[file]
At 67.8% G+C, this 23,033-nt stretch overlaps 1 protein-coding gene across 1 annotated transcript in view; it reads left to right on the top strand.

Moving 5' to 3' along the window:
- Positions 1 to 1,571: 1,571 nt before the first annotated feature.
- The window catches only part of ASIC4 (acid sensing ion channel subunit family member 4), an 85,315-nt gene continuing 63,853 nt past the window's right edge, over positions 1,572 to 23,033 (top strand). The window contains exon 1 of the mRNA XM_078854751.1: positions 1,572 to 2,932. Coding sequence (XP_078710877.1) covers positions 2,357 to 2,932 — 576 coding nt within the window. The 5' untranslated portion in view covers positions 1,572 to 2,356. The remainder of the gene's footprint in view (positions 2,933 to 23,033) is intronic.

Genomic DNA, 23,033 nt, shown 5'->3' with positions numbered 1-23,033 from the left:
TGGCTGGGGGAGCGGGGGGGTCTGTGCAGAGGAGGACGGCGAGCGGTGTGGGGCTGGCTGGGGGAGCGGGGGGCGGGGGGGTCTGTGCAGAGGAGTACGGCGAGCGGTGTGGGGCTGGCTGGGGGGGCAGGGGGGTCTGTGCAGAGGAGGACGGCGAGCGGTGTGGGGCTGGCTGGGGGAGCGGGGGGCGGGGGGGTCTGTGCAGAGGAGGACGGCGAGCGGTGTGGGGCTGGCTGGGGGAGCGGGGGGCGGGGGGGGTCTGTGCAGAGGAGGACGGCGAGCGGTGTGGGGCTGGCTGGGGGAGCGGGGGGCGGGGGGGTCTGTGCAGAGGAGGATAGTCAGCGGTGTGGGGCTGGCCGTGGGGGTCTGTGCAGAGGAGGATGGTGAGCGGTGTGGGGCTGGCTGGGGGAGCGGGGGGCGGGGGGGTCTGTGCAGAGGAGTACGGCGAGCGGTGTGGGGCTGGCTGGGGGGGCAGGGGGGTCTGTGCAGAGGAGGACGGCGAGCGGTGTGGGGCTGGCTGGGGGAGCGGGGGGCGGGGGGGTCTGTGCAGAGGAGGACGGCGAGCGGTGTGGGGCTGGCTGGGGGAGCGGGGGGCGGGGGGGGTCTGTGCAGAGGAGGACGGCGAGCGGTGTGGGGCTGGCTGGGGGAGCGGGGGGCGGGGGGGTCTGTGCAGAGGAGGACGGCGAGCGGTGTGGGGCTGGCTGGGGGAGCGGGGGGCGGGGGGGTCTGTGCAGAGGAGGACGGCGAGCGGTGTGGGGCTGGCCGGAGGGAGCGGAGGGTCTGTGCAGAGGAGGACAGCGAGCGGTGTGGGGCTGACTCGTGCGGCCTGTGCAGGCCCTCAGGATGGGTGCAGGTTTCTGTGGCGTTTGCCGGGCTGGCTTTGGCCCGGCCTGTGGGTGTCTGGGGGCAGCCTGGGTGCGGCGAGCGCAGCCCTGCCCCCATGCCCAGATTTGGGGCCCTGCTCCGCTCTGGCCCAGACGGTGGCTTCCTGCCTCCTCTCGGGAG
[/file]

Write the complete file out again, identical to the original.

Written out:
At 67.8% G+C, this 23,033-nt stretch overlaps 1 protein-coding gene across 1 annotated transcript in view; it reads left to right on the top strand.

Moving 5' to 3' along the window:
- Positions 1 to 1,571: 1,571 nt before the first annotated feature.
- The window catches only part of ASIC4 (acid sensing ion channel subunit family member 4), an 85,315-nt gene continuing 63,853 nt past the window's right edge, over positions 1,572 to 23,033 (top strand). The window contains exon 1 of the mRNA XM_078854751.1: positions 1,572 to 2,932. Coding sequence (XP_078710877.1) covers positions 2,357 to 2,932 — 576 coding nt within the window. The 5' untranslated portion in view covers positions 1,572 to 2,356. The remainder of the gene's footprint in view (positions 2,933 to 23,033) is intronic.

Genomic DNA, 23,033 nt, shown 5'->3' with positions numbered 1-23,033 from the left:
TGGCTGGGGGAGCGGGGGGGTCTGTGCAGAGGAGGACGGCGAGCGGTGTGGGGCTGGCTGGGGGAGCGGGGGGCGGGGGGGTCTGTGCAGAGGAGTACGGCGAGCGGTGTGGGGCTGGCTGGGGGGGCAGGGGGGTCTGTGCAGAGGAGGACGGCGAGCGGTGTGGGGCTGGCTGGGGGAGCGGGGGGCGGGGGGGTCTGTGCAGAGGAGGACGGCGAGCGGTGTGGGGCTGGCTGGGGGAGCGGGGGGCGGGGGGGGTCTGTGCAGAGGAGGACGGCGAGCGGTGTGGGGCTGGCTGGGGGAGCGGGGGGCGGGGGGGTCTGTGCAGAGGAGGATAGTCAGCGGTGTGGGGCTGGCCGTGGGGGTCTGTGCAGAGGAGGATGGTGAGCGGTGTGGGGCTGGCTGGGGGAGCGGGGGGCGGGGGGGTCTGTGCAGAGGAGTACGGCGAGCGGTGTGGGGCTGGCTGGGGGGGCAGGGGGGTCTGTGCAGAGGAGGACGGCGAGCGGTGTGGGGCTGGCTGGGGGAGCGGGGGGCGGGGGGGTCTGTGCAGAGGAGGACGGCGAGCGGTGTGGGGCTGGCTGGGGGAGCGGGGGGCGGGGGGGGTCTGTGCAGAGGAGGACGGCGAGCGGTGTGGGGCTGGCTGGGGGAGCGGGGGGCGGGGGGGTCTGTGCAGAGGAGGACGGCGAGCGGTGTGGGGCTGGCTGGGGGAGCGGGGGGCGGGGGGGTCTGTGCAGAGGAGGACGGCGAGCGGTGTGGGGCTGGCCGGAGGGAGCGGAGGGTCTGTGCAGAGGAGGACAGCGAGCGGTGTGGGGCTGACTCGTGCGGCCTGTGCAGGCCCTCAGGATGGGTGCAGGTTTCTGTGGCGTTTGCCGGGCTGGCTTTGGCCCGGCCTGTGGGTGTCTGGGGGCAGCCTGGGTGCGGCGAGCGCAGCCCTGCCCCCATGCCCAGATTTGGGGCCCTGCTCCGCTCTGGCCCAGACGGTGGCTTCCTGCCTCCTCTCGGGAG